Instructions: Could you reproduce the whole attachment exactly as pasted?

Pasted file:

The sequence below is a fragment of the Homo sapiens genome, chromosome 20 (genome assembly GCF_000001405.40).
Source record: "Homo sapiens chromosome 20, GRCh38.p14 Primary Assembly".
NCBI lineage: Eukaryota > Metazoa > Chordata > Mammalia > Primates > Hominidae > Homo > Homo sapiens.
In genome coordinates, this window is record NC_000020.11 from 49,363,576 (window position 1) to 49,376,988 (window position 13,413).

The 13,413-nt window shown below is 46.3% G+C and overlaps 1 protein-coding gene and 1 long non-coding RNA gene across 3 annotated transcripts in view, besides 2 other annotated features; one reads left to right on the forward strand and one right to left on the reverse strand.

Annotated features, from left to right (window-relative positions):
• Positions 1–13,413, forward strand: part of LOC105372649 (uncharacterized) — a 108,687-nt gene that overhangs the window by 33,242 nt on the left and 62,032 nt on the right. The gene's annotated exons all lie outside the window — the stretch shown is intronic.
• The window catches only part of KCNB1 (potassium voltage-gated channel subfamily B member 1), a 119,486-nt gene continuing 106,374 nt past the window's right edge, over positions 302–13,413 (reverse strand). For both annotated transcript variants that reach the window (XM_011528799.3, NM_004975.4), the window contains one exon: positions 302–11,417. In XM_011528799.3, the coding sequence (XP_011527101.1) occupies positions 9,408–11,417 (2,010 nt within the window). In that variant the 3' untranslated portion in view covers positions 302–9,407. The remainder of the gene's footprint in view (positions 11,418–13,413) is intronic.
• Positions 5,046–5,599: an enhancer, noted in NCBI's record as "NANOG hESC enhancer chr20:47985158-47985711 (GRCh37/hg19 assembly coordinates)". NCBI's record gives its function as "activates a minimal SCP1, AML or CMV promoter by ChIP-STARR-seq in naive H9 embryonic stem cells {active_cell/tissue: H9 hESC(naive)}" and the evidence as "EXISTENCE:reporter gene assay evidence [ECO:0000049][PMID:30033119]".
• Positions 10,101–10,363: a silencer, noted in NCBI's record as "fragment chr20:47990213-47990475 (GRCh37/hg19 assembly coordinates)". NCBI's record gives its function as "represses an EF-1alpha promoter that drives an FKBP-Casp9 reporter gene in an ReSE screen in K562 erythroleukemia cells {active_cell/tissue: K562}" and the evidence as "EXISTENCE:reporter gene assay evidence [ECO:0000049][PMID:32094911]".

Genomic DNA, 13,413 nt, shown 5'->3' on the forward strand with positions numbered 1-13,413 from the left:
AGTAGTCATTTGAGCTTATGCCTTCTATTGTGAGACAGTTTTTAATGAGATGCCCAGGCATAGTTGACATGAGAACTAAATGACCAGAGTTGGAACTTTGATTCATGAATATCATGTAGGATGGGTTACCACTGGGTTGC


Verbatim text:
The sequence below is a fragment of the Homo sapiens genome, chromosome 20 (genome assembly GCF_000001405.40).
Source record: "Homo sapiens chromosome 20, GRCh38.p14 Primary Assembly".
NCBI lineage: Eukaryota > Metazoa > Chordata > Mammalia > Primates > Hominidae > Homo > Homo sapiens.
In genome coordinates, this window is record NC_000020.11 from 49,363,576 (window position 1) to 49,376,988 (window position 13,413).

The 13,413-nt window shown below is 46.3% G+C and overlaps 1 protein-coding gene and 1 long non-coding RNA gene across 3 annotated transcripts in view, besides 2 other annotated features; one reads left to right on the forward strand and one right to left on the reverse strand.

Annotated features, from left to right (window-relative positions):
• Positions 1–13,413, forward strand: part of LOC105372649 (uncharacterized) — a 108,687-nt gene that overhangs the window by 33,242 nt on the left and 62,032 nt on the right. The gene's annotated exons all lie outside the window — the stretch shown is intronic.
• The window catches only part of KCNB1 (potassium voltage-gated channel subfamily B member 1), a 119,486-nt gene continuing 106,374 nt past the window's right edge, over positions 302–13,413 (reverse strand). For both annotated transcript variants that reach the window (XM_011528799.3, NM_004975.4), the window contains one exon: positions 302–11,417. In XM_011528799.3, the coding sequence (XP_011527101.1) occupies positions 9,408–11,417 (2,010 nt within the window). In that variant the 3' untranslated portion in view covers positions 302–9,407. The remainder of the gene's footprint in view (positions 11,418–13,413) is intronic.
• Positions 5,046–5,599: an enhancer, noted in NCBI's record as "NANOG hESC enhancer chr20:47985158-47985711 (GRCh37/hg19 assembly coordinates)". NCBI's record gives its function as "activates a minimal SCP1, AML or CMV promoter by ChIP-STARR-seq in naive H9 embryonic stem cells {active_cell/tissue: H9 hESC(naive)}" and the evidence as "EXISTENCE:reporter gene assay evidence [ECO:0000049][PMID:30033119]".
• Positions 10,101–10,363: a silencer, noted in NCBI's record as "fragment chr20:47990213-47990475 (GRCh37/hg19 assembly coordinates)". NCBI's record gives its function as "represses an EF-1alpha promoter that drives an FKBP-Casp9 reporter gene in an ReSE screen in K562 erythroleukemia cells {active_cell/tissue: K562}" and the evidence as "EXISTENCE:reporter gene assay evidence [ECO:0000049][PMID:32094911]".

Genomic DNA, 13,413 nt, shown 5'->3' on the forward strand with positions numbered 1-13,413 from the left:
AGTAGTCATTTGAGCTTATGCCTTCTATTGTGAGACAGTTTTTAATGAGATGCCCAGGCATAGTTGACATGAGAACTAAATGACCAGAGTTGGAACTTTGATTCATGAATATCATGTAGGATGGGTTACCACTGGGTTGC